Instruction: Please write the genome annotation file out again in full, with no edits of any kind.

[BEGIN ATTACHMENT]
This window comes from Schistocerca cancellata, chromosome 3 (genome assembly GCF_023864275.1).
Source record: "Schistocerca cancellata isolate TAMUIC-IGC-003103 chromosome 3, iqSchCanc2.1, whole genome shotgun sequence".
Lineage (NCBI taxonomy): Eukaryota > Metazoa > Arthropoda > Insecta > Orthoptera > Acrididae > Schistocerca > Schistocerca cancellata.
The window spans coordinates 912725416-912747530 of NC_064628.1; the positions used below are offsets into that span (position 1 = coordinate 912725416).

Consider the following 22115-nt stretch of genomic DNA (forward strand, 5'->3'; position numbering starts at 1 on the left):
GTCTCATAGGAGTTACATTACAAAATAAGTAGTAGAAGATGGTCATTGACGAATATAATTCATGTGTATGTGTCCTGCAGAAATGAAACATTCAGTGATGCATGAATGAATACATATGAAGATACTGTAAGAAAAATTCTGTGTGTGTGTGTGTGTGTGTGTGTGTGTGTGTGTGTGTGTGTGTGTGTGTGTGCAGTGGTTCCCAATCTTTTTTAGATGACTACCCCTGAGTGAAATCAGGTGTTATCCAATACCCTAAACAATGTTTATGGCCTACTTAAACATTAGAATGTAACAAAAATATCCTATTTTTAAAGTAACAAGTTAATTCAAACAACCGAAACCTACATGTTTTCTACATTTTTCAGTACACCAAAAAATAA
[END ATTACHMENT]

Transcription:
This window comes from Schistocerca cancellata, chromosome 3 (genome assembly GCF_023864275.1).
Source record: "Schistocerca cancellata isolate TAMUIC-IGC-003103 chromosome 3, iqSchCanc2.1, whole genome shotgun sequence".
Lineage (NCBI taxonomy): Eukaryota > Metazoa > Arthropoda > Insecta > Orthoptera > Acrididae > Schistocerca > Schistocerca cancellata.
The window spans coordinates 912725416-912747530 of NC_064628.1; the positions used below are offsets into that span (position 1 = coordinate 912725416).

Consider the following 22115-nt stretch of genomic DNA (forward strand, 5'->3'; position numbering starts at 1 on the left):
GTCTCATAGGAGTTACATTACAAAATAAGTAGTAGAAGATGGTCATTGACGAATATAATTCATGTGTATGTGTCCTGCAGAAATGAAACATTCAGTGATGCATGAATGAATACATATGAAGATACTGTAAGAAAAATTCTGTGTGTGTGTGTGTGTGTGTGTGTGTGTGTGTGTGTGTGTGTGTGTGTGTGTGCAGTGGTTCCCAATCTTTTTTAGATGACTACCCCTGAGTGAAATCAGGTGTTATCCAATACCCTAAACAATGTTTATGGCCTACTTAAACATTAGAATGTAACAAAAATATCCTATTTTTAAAGTAACAAGTTAATTCAAACAACCGAAACCTACATGTTTTCTACATTTTTCAGTACACCAAAAAATAA